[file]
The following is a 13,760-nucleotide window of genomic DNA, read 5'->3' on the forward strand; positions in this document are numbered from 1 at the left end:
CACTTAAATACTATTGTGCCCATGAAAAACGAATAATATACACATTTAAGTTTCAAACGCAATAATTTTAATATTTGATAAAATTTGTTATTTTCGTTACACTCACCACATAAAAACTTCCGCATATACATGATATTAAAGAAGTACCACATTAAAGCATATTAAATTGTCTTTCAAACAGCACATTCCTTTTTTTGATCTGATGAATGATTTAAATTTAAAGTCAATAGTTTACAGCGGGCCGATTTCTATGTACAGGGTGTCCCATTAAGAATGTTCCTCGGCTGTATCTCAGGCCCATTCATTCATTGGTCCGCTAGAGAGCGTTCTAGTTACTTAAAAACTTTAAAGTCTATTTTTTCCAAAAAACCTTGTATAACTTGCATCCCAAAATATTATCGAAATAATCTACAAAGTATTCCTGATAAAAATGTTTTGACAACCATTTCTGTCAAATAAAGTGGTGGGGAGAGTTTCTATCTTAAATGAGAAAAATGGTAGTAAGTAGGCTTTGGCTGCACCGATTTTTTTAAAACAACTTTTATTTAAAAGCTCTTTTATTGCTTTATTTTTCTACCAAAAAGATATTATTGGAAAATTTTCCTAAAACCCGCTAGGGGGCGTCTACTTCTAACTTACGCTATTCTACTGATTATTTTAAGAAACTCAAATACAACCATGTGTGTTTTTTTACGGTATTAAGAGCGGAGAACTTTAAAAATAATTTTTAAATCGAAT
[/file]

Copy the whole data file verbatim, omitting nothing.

The following is a 13,760-nucleotide window of genomic DNA, read 5'->3' on the forward strand; positions in this document are numbered from 1 at the left end:
CACTTAAATACTATTGTGCCCATGAAAAACGAATAATATACACATTTAAGTTTCAAACGCAATAATTTTAATATTTGATAAAATTTGTTATTTTCGTTACACTCACCACATAAAAACTTCCGCATATACATGATATTAAAGAAGTACCACATTAAAGCATATTAAATTGTCTTTCAAACAGCACATTCCTTTTTTTGATCTGATGAATGATTTAAATTTAAAGTCAATAGTTTACAGCGGGCCGATTTCTATGTACAGGGTGTCCCATTAAGAATGTTCCTCGGCTGTATCTCAGGCCCATTCATTCATTGGTCCGCTAGAGAGCGTTCTAGTTACTTAAAAACTTTAAAGTCTATTTTTTCCAAAAAACCTTGTATAACTTGCATCCCAAAATATTATCGAAATAATCTACAAAGTATTCCTGATAAAAATGTTTTGACAACCATTTCTGTCAAATAAAGTGGTGGGGAGAGTTTCTATCTTAAATGAGAAAAATGGTAGTAAGTAGGCTTTGGCTGCACCGATTTTTTTAAAACAACTTTTATTTAAAAGCTCTTTTATTGCTTTATTTTTCTACCAAAAAGATATTATTGGAAAATTTTCCTAAAACCCGCTAGGGGGCGTCTACTTCTAACTTACGCTATTCTACTGATTATTTTAAGAAACTCAAATACAACCATGTGTGTTTTTTTACGGTATTAAGAGCGGAGAACTTTAAAAATAATTTTTAAATCGAAT